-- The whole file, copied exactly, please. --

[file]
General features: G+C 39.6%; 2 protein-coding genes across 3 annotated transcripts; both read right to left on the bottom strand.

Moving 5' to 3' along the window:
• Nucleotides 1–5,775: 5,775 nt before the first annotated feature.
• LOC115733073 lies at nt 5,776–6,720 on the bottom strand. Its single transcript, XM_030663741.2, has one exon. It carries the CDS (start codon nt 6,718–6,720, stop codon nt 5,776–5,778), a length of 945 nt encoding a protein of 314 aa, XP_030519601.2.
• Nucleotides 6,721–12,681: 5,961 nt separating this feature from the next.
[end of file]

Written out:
General features: G+C 39.6%; 2 protein-coding genes across 3 annotated transcripts; both read right to left on the bottom strand.

Moving 5' to 3' along the window:
• Nucleotides 1–5,775: 5,775 nt before the first annotated feature.
• LOC115733073 lies at nt 5,776–6,720 on the bottom strand. Its single transcript, XM_030663741.2, has one exon. It carries the CDS (start codon nt 6,718–6,720, stop codon nt 5,776–5,778), a length of 945 nt encoding a protein of 314 aa, XP_030519601.2.
• Nucleotides 6,721–12,681: 5,961 nt separating this feature from the next.